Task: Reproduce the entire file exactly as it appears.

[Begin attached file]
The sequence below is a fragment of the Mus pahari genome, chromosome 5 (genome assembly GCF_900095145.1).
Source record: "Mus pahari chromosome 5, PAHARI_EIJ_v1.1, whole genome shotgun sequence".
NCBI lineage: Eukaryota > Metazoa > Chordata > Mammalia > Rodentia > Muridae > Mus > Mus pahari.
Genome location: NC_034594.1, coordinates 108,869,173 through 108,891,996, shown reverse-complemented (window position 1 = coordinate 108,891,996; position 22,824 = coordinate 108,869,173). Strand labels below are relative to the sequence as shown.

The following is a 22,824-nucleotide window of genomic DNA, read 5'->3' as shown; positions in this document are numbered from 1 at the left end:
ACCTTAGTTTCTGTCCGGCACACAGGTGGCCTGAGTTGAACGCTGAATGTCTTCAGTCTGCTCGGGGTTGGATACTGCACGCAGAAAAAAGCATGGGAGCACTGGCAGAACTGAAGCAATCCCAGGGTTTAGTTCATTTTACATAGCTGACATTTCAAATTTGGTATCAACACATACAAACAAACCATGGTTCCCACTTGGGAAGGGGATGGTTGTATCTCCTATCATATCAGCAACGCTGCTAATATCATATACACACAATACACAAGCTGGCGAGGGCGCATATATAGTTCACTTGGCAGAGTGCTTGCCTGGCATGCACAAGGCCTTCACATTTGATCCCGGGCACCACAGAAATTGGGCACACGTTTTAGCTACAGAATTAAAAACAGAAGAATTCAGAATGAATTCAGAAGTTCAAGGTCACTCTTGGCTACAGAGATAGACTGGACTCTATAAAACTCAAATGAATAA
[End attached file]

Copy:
The sequence below is a fragment of the Mus pahari genome, chromosome 5 (genome assembly GCF_900095145.1).
Source record: "Mus pahari chromosome 5, PAHARI_EIJ_v1.1, whole genome shotgun sequence".
NCBI lineage: Eukaryota > Metazoa > Chordata > Mammalia > Rodentia > Muridae > Mus > Mus pahari.
Genome location: NC_034594.1, coordinates 108,869,173 through 108,891,996, shown reverse-complemented (window position 1 = coordinate 108,891,996; position 22,824 = coordinate 108,869,173). Strand labels below are relative to the sequence as shown.

The following is a 22,824-nucleotide window of genomic DNA, read 5'->3' as shown; positions in this document are numbered from 1 at the left end:
ACCTTAGTTTCTGTCCGGCACACAGGTGGCCTGAGTTGAACGCTGAATGTCTTCAGTCTGCTCGGGGTTGGATACTGCACGCAGAAAAAAGCATGGGAGCACTGGCAGAACTGAAGCAATCCCAGGGTTTAGTTCATTTTACATAGCTGACATTTCAAATTTGGTATCAACACATACAAACAAACCATGGTTCCCACTTGGGAAGGGGATGGTTGTATCTCCTATCATATCAGCAACGCTGCTAATATCATATACACACAATACACAAGCTGGCGAGGGCGCATATATAGTTCACTTGGCAGAGTGCTTGCCTGGCATGCACAAGGCCTTCACATTTGATCCCGGGCACCACAGAAATTGGGCACACGTTTTAGCTACAGAATTAAAAACAGAAGAATTCAGAATGAATTCAGAAGTTCAAGGTCACTCTTGGCTACAGAGATAGACTGGACTCTATAAAACTCAAATGAATAA